Only 30%

Several weeks ago I had a very thought provoking discussion with my brother about Pentecostal preaching.  In 1992 my parents gave Mark a new Thompson Chain reference Bible for Christmas.  It wasn’t too long after that he began to use this Bible as his primary Bible as his everyday carry.  He used it for devotional matters, he used it at Texas Bible College in the classroom, and he also used it to preach.  One of the other things he did with this Bible was underline every sermon he heard during a twenty-year period.  After retiring this Bible in 2012, he discovered something very interesting about this Bible.  He went back and looked at all of the Scriptures that he had underlined when he was listening to preachers.  He noted that during that twenty-year time period that he had heard approximately 3,500 messages.  This came from a variety of places.  Obviously the bulk of these came from the local churches where he had attended during that twenty-year time period.  There were other unique places where he had listened to preaching.  He had been in multiple chapel services at TBC, he had gone to several of the larger Pentecostal churches in the Houston area, and he had been to various conferences although he had not attended as many as I have through the years. 

What was very surprising about hearing these 3,500 sermons over the years was that after counting the verses of these messages, he discovered that only about 30% of Scripture had even been touched.  He noted that there multiple passages that had been covered over and over again by a number of preachers which were primarily the Pentecostal candy-stick messages that we generally gravitate toward.  He also discovered that there were huge areas of Scripture in his Bible that had never even been touched by a preacher where he had attended church.  In my estimation that is a failing grade and we are not serving our churches well when we do not address all regions of the Scriptures!  Furthermore I believe that some of the spiritual defects that we are seeing in our generation has to do with the failure of the pulpit to preach the whole counsel of God. 

When he told me this I was so disturbed that I went and pulled out an extra Bible I had picked up a few months ago.  I took that Bible and got a yellow highlighter and started underlining all of the passages that I had personally preached from.  I am still in the process of working at this task but I have come to realize that I too have allowed vast areas of Scripture to be neglected in my preaching.  While there is some necessity about having the mind of God and preaching it, I think sometimes that can be a great excuse that Pentecostal preachers fall back on because there is a prevailing laziness in the preacher’s study.  The man who will preach through the Bible will have to create a sense of discipline about his study, his thinking, his interaction with God in His Word, and have absolute confidence the Word can do its work.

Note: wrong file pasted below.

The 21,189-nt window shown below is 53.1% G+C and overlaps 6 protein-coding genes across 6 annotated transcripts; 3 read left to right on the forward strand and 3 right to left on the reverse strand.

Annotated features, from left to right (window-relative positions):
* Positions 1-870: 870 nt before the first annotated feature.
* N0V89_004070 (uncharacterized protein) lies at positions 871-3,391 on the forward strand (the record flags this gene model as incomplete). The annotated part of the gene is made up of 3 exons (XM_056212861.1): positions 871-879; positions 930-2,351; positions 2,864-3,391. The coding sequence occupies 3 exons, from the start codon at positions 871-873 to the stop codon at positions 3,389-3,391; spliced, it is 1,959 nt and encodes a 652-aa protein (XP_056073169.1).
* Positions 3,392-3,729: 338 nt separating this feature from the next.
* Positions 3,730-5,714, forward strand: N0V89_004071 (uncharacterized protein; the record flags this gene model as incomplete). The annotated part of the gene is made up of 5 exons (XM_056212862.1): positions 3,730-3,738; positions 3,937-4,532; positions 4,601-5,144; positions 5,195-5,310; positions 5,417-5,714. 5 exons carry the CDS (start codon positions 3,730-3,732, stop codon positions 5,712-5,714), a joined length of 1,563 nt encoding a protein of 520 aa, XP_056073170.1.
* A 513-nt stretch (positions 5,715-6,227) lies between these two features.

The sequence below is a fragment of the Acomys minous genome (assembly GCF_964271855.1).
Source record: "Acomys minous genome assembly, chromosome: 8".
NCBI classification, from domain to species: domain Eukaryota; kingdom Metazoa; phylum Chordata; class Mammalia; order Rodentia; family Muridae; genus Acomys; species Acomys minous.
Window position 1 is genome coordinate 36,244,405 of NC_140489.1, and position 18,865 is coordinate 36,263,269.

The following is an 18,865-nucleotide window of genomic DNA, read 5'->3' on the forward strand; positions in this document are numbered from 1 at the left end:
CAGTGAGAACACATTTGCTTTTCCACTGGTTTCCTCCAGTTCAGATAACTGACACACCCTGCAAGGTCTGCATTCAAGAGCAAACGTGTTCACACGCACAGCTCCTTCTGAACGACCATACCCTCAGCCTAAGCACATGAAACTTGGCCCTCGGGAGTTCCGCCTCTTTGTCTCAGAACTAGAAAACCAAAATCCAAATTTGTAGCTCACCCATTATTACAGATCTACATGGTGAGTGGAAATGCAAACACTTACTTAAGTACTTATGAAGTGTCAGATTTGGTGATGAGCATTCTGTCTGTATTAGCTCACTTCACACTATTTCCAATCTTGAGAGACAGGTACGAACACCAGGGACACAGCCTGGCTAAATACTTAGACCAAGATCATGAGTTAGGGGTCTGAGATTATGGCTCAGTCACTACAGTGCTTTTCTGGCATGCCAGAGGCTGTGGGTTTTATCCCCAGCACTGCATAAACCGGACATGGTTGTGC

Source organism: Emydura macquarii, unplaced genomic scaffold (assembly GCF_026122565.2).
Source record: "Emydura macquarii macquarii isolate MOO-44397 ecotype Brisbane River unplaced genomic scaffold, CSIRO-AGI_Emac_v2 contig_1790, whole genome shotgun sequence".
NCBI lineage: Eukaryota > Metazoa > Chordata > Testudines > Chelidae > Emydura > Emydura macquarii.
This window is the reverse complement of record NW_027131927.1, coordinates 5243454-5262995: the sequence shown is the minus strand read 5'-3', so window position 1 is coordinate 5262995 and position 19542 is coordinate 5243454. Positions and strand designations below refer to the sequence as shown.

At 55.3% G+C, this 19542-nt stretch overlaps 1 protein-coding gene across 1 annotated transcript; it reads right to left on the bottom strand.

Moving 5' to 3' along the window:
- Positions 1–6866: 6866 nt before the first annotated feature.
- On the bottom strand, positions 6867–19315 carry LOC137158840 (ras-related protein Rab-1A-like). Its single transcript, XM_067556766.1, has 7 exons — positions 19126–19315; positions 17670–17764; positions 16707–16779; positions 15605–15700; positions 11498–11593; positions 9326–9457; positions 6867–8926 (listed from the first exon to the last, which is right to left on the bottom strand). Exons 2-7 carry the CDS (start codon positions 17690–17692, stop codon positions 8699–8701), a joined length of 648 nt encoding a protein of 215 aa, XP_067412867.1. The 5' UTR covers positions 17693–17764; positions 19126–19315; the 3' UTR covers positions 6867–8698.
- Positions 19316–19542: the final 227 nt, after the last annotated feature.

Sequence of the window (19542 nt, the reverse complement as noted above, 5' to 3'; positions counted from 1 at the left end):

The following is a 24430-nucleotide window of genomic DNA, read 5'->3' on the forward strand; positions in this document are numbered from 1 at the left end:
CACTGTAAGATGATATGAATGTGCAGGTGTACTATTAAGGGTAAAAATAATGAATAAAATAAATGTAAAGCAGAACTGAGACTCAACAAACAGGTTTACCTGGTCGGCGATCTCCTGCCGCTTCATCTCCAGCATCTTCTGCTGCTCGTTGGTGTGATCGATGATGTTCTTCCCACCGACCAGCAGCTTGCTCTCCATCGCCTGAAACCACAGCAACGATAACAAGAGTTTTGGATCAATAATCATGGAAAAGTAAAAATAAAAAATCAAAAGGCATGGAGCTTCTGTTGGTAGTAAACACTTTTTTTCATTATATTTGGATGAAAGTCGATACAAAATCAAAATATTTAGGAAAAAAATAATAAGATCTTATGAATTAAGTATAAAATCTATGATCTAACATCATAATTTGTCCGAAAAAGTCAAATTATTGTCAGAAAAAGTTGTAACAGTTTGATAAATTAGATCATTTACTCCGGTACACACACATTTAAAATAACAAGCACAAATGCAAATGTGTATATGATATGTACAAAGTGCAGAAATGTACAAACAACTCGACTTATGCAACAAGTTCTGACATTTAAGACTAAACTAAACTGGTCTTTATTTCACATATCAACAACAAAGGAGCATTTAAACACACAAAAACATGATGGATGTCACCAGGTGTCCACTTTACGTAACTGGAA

We must be disciplined students of the Scripture and mine out the wealth of treasure that comes from the Scriptures for those who come to hear us preach.  When you believe that preaching is worship, it takes on a seriousness and sobriety that otherwise wouldn’t be present.  This idea of preaching being a part of worship took on a new meaning for me as I overheard some of the conversation from some attendees of a recent music conference.  The conference was very well put together and the instructors had some very good advice for those involved in leading worship through the vehicle of music.  As I listened to the conversation, it appeared to me that most musicians/singers/worship leaders are obsessed with their craft and doing everything they possibly can do to improve.  I began to wonder if I am as obsessed with preaching as they are about their music.  This led me down another trail.  We can argue and pontificate all we want to about leadership, administrative mapping, organizational planning, and the need for personal life coaches but at the end of the day, the Lord builds his church with men who preach the Gospel.  Where are the conferences that key in on helping me to be a better preacher???!!!!  Not a conference that displays preaching but a conference that has men who have preached their way through the Bible and great Bible doctrines to churches that are healthy in a spiritual manner who can show me how to go about it.  The maddening pursuit of numbers is filling our churches with a lot of tares who have not been truly converted and that is the direct fault of the pulpit.  True conversion always will be demonstrated by a change in lifestyle.  Lifestyle change will always be directed by the preaching of the Word and a church that minimizes preaching will not have true converts.